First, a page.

The first of the British Beet Research Organisation’s (BBRO) winter Technical Meetings was staged near Cambridge in early February
The first of the British Beet Research Organisation’s (BBRO) winter Technical Meetings was staged near Cambridge in early February. Dominic Kilburn reports.
Updating delegates at the first of the recently held British Beet Research Organisation (BBRO) Technical Meetings was BBRO lead scientist Mark Stevens (left) , who warned that, due to the mild winter, growers could expect to see high levels of pests in crops this season, as well as high disease pressure.
“There were high numbers of the virus yellows vector aphid, myzus persicae, in 2015 and while neonicotinoid seed treatments remain effective at stopping them, if they were carrying the virus then we could have big problems,” he said.
Dr Stevens suggested that the loss of neonicotinoid use in other crops such as oilseed rape could be a factor regarding high numbers of aphids, as could be their resistance to pyrethroid sprays.
“We continue with the virus yellows forecasting and hope that, despite the increase in regulatory pressure, we can continue to use neonicotinoids to control aphids and virus yellows in the beet crop,” said Dr Stevens.
He added that BBRO trials in Grimston, Norfolk took place in 2015 to look at alternative options (with potential off-label approval) for the control of myzus persicae in sugar beet crops.
Soil and rooting
University of Nottingham Associate Professor in Agronomy, Dr Debbie Sparkes (left). outlined some details of a five-year project (which started in 2014) being carried out by the University on behalf of the BBRO, and focusing on soil and sugar beet rooting.
Recent work, she said, had confirmed that, in glasshouse tests, the roots of sugar beet plants had struggled in non-limiting conditions to access water at depths below 1m, by comparison to those at shallower depths.
This had mirrored results of similar work carried out in 1985, where, although roots achieved a depth of 1m and deeper, the deeper roots were unable to extract much of the available water in the soil. It was suggested that this was due to deep roots following existing rooting channels rather than exploring the whole soil profile.
“Water is the main limitation to yield in the UK sugar beet crop,” said Dr Sparkes, who pointed out that in an average rainfall year, a 10 per cent loss in yield can occur due to a lack of water and, in the driest areas, this could rise to over a 25 per cent loss in yield.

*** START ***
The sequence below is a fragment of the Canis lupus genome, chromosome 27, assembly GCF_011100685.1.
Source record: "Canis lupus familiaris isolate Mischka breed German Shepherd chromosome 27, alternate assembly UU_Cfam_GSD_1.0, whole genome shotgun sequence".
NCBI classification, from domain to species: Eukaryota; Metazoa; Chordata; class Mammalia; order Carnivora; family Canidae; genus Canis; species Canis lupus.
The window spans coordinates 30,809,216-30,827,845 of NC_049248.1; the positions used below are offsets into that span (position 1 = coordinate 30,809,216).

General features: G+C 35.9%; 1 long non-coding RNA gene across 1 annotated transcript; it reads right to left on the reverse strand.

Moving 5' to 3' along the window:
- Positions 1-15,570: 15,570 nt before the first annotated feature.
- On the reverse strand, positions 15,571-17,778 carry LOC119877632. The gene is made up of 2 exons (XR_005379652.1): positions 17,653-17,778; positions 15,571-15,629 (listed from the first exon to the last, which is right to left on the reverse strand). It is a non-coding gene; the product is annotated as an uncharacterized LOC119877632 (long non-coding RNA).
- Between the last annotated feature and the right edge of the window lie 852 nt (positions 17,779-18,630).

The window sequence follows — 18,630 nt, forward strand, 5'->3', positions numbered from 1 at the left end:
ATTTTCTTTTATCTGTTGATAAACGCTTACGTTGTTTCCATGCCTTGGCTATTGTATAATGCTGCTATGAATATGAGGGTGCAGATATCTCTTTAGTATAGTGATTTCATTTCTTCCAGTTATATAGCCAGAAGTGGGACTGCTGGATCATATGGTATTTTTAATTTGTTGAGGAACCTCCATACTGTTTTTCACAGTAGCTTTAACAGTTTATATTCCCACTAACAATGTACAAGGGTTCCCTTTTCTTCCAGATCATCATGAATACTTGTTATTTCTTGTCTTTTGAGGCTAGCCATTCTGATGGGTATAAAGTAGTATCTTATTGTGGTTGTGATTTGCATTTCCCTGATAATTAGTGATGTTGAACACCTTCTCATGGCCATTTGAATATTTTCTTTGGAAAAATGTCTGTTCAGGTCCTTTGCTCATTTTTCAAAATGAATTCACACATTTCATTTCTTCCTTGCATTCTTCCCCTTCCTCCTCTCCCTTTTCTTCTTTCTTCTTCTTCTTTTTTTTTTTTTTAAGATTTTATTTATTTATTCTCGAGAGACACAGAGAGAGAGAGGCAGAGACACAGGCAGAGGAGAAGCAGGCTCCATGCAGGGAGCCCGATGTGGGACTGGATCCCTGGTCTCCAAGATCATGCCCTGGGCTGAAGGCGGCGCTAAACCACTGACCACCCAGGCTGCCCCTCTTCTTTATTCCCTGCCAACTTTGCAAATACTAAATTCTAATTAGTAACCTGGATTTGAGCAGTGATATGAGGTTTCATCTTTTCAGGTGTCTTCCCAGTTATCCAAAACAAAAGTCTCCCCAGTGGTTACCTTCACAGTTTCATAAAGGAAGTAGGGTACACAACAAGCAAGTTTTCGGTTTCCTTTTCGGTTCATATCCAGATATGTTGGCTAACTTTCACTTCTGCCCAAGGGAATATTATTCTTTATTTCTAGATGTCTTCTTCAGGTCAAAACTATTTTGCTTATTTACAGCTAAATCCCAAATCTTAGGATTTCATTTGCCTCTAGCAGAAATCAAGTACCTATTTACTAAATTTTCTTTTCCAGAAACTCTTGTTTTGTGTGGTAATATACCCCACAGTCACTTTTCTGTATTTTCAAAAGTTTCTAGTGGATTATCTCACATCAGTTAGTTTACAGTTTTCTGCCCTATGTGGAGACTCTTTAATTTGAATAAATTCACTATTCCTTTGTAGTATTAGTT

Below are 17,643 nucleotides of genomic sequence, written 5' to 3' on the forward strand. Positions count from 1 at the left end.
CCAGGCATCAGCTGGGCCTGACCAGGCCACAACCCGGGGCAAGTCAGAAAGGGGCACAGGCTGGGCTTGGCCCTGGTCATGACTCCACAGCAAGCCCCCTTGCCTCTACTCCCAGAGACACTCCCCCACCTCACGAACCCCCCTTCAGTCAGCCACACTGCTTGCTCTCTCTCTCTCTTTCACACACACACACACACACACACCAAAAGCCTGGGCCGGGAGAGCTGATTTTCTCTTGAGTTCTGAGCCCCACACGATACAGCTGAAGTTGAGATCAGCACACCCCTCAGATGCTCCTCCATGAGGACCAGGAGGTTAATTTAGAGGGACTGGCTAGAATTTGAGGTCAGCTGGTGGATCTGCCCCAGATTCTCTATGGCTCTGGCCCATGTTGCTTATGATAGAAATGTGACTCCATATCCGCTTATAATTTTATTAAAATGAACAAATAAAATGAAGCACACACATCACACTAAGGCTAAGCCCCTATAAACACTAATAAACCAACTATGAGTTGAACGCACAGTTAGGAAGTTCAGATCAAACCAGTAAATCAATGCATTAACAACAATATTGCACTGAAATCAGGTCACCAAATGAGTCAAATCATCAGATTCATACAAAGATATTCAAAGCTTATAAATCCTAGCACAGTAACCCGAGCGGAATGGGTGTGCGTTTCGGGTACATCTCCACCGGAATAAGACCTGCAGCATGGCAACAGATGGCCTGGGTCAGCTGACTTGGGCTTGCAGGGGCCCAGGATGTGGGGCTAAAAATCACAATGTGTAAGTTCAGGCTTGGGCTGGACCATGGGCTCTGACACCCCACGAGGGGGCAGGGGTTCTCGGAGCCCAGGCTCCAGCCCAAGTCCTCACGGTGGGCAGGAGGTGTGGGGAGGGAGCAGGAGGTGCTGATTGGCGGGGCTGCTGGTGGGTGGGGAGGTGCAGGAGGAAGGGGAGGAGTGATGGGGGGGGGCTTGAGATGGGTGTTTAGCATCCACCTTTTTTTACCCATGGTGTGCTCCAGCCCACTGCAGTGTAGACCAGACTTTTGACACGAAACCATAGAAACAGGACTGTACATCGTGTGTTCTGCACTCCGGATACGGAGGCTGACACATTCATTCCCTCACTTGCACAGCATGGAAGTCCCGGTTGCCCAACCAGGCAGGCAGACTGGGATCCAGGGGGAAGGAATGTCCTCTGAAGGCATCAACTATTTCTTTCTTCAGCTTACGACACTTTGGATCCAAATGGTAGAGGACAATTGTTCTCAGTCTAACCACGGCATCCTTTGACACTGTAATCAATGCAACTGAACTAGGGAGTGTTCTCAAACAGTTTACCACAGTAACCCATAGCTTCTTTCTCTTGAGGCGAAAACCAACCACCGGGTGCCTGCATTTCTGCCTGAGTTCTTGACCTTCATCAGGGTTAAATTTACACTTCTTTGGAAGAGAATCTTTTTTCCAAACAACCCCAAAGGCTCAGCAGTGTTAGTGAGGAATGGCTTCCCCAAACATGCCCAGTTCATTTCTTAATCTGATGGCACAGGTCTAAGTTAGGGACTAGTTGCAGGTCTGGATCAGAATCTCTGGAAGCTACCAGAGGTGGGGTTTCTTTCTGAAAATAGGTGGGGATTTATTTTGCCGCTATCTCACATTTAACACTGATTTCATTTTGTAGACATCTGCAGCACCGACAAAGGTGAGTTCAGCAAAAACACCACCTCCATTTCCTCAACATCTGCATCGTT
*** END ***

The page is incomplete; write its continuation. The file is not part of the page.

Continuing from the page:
“Our work showed that when water is denied to the crop, moisture down to 70cm is taken up almost immediately, while very little moisture is taken up by roots at a 90cm depth until about 90 days after the water has been withdrawn.
“The plants take the easy gains of the water near the surface first, but they did not access water at 90cm until they really had to,” she added.
Dr Sparkes said that work will continue to look at ways to overcome rooting limitations of which cover crops could be one solution, she suggested. In addition, work in 2016 will further investigate genetic variation in rooting traits and whether fertiliser placement improves nitrogen uptake efficiency.
While the optimum plant population for sugar beet is well known, Dr Sparkes said that her team was also looking at the soil physical properties that determine crop establishment. In the long term, it aims to develop a tool, or sensor, which growers could use to predict establishment and hence facilitate decision making at drilling.
Attending the event as a delegate was NFU Sugar Board chairman William Martin (left). Discussing the new era of sugar beet production post-quotas in 2017, he said that while it is unknown as to what extent the sugar beet price will change, growers shouldn’t be nervous about losing their contract to grow the crop. “For some reason we’ve always referred to the on-farm contract as quota, and so when we hear that quotas will end, some growers are thinking that their contracts will end too!
“British sugar will want contracts with growers and so if you already have one as a grower, then it won’t be a problem – there is no need to be nervous,” he added.
Mr Martin suggested that with a series of meetings currently taking place, it looks like there will be two options in terms of the sugar beet price after 2017.
“There is the option of continuing with the current system of a fixed price, or a system whereby growers have more of a stake in the market, so when the price rises, so does their reward.
“Some growers want to work closer with British Sugar and have more of a partnership feel about the relationship. I think growers are concerned about being taken for granted and, at the moment, they feel things aren’t quite fair. But there is an appetite for a partnership where both sides are committed, together.
“They realise that on the open market they will have to take the rough with the smooth, so perhaps a ‘half and half’ system – half of the crop price fixed, and half floating on the open market could be a way forward,” he added.